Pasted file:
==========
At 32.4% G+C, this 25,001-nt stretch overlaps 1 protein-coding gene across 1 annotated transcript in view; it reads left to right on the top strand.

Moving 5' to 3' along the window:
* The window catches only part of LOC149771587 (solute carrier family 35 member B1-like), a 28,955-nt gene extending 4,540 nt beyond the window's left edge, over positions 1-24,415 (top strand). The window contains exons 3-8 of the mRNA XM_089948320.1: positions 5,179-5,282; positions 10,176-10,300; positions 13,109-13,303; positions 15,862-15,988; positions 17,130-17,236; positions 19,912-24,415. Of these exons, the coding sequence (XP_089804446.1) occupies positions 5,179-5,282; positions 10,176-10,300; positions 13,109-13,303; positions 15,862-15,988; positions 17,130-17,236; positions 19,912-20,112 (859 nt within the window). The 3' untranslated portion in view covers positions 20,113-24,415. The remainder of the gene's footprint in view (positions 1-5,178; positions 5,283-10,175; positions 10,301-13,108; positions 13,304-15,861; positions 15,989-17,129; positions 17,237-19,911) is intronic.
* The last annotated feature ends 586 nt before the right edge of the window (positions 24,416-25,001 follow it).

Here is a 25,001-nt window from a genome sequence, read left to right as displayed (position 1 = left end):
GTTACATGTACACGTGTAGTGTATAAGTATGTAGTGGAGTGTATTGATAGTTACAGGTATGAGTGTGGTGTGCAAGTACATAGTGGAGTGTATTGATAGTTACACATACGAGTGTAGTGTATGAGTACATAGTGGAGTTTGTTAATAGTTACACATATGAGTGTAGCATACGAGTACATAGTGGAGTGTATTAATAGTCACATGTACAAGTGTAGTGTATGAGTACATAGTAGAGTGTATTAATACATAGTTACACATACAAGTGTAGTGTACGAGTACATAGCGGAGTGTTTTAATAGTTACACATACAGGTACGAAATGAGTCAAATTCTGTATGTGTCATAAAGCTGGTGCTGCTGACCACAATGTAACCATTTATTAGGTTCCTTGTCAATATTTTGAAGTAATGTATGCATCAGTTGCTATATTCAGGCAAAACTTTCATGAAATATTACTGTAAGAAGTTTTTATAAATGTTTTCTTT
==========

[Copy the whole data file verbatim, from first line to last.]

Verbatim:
At 32.4% G+C, this 25,001-nt stretch overlaps 1 protein-coding gene across 1 annotated transcript in view; it reads left to right on the top strand.

Moving 5' to 3' along the window:
* The window catches only part of LOC149771587 (solute carrier family 35 member B1-like), a 28,955-nt gene extending 4,540 nt beyond the window's left edge, over positions 1-24,415 (top strand). The window contains exons 3-8 of the mRNA XM_089948320.1: positions 5,179-5,282; positions 10,176-10,300; positions 13,109-13,303; positions 15,862-15,988; positions 17,130-17,236; positions 19,912-24,415. Of these exons, the coding sequence (XP_089804446.1) occupies positions 5,179-5,282; positions 10,176-10,300; positions 13,109-13,303; positions 15,862-15,988; positions 17,130-17,236; positions 19,912-20,112 (859 nt within the window). The 3' untranslated portion in view covers positions 20,113-24,415. The remainder of the gene's footprint in view (positions 1-5,178; positions 5,283-10,175; positions 10,301-13,108; positions 13,304-15,861; positions 15,989-17,129; positions 17,237-19,911) is intronic.
* The last annotated feature ends 586 nt before the right edge of the window (positions 24,416-25,001 follow it).

Here is a 25,001-nt window from a genome sequence, read left to right as displayed (position 1 = left end):
GTTACATGTACACGTGTAGTGTATAAGTATGTAGTGGAGTGTATTGATAGTTACAGGTATGAGTGTGGTGTGCAAGTACATAGTGGAGTGTATTGATAGTTACACATACGAGTGTAGTGTATGAGTACATAGTGGAGTTTGTTAATAGTTACACATATGAGTGTAGCATACGAGTACATAGTGGAGTGTATTAATAGTCACATGTACAAGTGTAGTGTATGAGTACATAGTAGAGTGTATTAATACATAGTTACACATACAAGTGTAGTGTACGAGTACATAGCGGAGTGTTTTAATAGTTACACATACAGGTACGAAATGAGTCAAATTCTGTATGTGTCATAAAGCTGGTGCTGCTGACCACAATGTAACCATTTATTAGGTTCCTTGTCAATATTTTGAAGTAATGTATGCATCAGTTGCTATATTCAGGCAAAACTTTCATGAAATATTACTGTAAGAAGTTTTTATAAATGTTTTCTTT